Mary Boyce, the first female dean of the School of Engineering and Applied Science, will serve as Columbia’s chief academic officer starting in July, University President Lee Bollinger announced in an email Wednesday afternoon. She will be the first woman to serve as provost in University history.
Bollinger’s announcement comes over one year after then-Provost John Coatsworth stepped down from the role in June 2019. Ira Katznelson, who served as the chief academic officer in the interim, steered Columbia through a rapidly changing academic landscape during the COVID-19 pandemic. Under his tenure, the University transitioned to virtual learning, implemented a hiring freeze across nearly all schools and departments and administrative offices, and suspended admissions for doctoral students in humanities programs.
As provost, Boyce will likely inherit the lasting effects of major disruptions to the University’s academic programs. In the role, Boyce will be tasked with overseeing 18 reporting offices and academic units, ranging from the International Students and Scholars Office to the Office of Equal Opportunity and Affirmative Action; directing academic plans and policies; setting tuition and budgets; supervising academic departments; and evaluating faculty-specific issues such as tenure recommendations and grievances.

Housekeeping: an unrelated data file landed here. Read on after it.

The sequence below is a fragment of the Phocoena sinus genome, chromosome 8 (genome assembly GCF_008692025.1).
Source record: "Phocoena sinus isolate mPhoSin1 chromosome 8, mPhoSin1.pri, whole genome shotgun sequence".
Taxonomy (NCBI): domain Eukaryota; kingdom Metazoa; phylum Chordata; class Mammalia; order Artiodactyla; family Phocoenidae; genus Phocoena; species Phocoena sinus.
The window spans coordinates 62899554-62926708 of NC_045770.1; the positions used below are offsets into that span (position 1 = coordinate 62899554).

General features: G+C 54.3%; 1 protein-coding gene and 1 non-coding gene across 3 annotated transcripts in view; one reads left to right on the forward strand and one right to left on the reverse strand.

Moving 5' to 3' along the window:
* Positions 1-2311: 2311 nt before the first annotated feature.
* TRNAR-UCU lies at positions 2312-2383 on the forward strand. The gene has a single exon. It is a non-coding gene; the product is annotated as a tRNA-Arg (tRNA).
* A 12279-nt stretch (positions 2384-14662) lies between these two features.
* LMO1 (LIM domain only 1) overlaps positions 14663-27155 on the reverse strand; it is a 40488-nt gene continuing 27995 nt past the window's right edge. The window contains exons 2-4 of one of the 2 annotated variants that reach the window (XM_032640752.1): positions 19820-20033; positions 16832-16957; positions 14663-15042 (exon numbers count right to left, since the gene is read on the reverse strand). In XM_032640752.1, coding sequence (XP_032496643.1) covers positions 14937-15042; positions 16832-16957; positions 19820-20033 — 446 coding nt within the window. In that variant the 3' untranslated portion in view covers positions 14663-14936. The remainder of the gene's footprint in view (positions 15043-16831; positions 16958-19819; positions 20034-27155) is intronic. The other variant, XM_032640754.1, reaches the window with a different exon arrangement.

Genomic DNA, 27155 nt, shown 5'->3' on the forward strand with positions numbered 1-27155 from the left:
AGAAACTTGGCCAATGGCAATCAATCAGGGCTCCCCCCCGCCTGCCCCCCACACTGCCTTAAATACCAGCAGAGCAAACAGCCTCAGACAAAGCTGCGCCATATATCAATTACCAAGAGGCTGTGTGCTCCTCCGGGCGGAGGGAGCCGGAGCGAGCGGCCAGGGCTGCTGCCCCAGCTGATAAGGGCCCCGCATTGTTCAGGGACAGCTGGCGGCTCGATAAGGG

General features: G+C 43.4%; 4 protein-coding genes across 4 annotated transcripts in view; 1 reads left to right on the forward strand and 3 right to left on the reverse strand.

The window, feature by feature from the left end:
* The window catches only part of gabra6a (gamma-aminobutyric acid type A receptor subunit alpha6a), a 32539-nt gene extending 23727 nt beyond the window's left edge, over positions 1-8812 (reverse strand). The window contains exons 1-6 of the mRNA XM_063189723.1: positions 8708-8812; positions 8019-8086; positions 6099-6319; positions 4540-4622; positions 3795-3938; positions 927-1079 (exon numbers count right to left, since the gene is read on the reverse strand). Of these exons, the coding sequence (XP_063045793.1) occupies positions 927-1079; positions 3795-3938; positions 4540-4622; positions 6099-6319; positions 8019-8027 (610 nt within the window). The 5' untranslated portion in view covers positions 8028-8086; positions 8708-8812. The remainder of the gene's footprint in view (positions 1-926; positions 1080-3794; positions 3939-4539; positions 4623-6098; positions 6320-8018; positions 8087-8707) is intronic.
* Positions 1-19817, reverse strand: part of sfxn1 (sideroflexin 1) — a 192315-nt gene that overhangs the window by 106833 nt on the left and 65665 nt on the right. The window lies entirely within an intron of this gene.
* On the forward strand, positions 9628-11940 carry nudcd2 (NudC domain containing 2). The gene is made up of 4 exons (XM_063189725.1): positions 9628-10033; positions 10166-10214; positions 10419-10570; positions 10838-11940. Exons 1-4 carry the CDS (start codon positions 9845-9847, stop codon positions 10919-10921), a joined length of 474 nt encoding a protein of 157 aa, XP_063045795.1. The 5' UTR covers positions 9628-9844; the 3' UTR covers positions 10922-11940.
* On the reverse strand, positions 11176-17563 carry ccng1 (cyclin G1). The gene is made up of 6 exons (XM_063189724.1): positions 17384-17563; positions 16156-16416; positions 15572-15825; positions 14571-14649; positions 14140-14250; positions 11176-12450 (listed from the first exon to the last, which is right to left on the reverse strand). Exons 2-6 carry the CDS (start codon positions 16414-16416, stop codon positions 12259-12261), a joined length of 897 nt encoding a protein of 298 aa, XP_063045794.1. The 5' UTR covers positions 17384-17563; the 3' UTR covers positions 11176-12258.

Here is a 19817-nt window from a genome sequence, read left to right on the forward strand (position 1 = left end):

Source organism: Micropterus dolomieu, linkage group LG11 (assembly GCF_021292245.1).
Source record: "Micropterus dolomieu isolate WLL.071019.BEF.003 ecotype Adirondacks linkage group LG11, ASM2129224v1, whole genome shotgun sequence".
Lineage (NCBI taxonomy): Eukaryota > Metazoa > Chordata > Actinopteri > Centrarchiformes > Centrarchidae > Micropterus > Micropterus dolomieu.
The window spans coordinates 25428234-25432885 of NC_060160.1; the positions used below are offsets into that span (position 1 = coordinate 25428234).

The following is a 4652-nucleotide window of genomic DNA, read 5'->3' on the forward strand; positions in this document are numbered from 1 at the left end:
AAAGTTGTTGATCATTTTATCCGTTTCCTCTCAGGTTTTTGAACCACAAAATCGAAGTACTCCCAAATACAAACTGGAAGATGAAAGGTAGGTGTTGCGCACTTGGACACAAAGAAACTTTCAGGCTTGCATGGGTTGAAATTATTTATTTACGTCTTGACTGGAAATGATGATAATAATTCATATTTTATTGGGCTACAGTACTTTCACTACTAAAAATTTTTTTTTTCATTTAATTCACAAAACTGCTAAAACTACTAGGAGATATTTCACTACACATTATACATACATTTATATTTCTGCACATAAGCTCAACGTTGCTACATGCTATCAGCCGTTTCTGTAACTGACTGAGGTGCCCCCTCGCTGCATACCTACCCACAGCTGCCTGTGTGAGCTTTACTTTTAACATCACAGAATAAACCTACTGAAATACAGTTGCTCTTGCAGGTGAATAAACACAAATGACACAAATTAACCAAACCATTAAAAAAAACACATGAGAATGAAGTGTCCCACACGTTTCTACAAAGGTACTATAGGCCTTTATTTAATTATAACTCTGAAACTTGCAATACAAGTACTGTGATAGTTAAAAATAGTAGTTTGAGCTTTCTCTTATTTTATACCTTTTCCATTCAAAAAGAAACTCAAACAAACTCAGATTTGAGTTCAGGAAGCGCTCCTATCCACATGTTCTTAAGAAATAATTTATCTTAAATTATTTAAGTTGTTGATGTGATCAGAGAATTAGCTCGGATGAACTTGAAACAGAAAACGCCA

Boyce is the first dean of SEAS to be named provost since 1982, when Peter Likins finished his tenure as provost of the University’s professional schools. Following the 1987 consolidation of the Faculty of Arts and Sciences into the primary academic unit of the University, the provost position has primarily been held by academics with backgrounds in the humanities and social sciences.
After her appointment to dean in 2013, Boyce followed a vision of “Engineering for Humanity,” which explored ways for students and faculty to apply their research and education to ongoing societal issues. She spearheaded major industry partnerships including the September launch of the Columbia Center of Artificial Intelligence Technology in partnership with Amazon, a priority in line with Bollinger’s efforts to expand the University’s reach as a competitive research institution.
“The School has thrived, buoyed by her celebration of intellectual creativity in all its forms, by her thoughtful expansion of the School’s academic programming, and by the recruitment of top scholars from around the world to the Engineering faculty,” Bollinger wrote in his email. “Propelled by a firm belief in the value of interdisciplinary work, Mary has established connections among Columbia Engineering and other parts of the University.”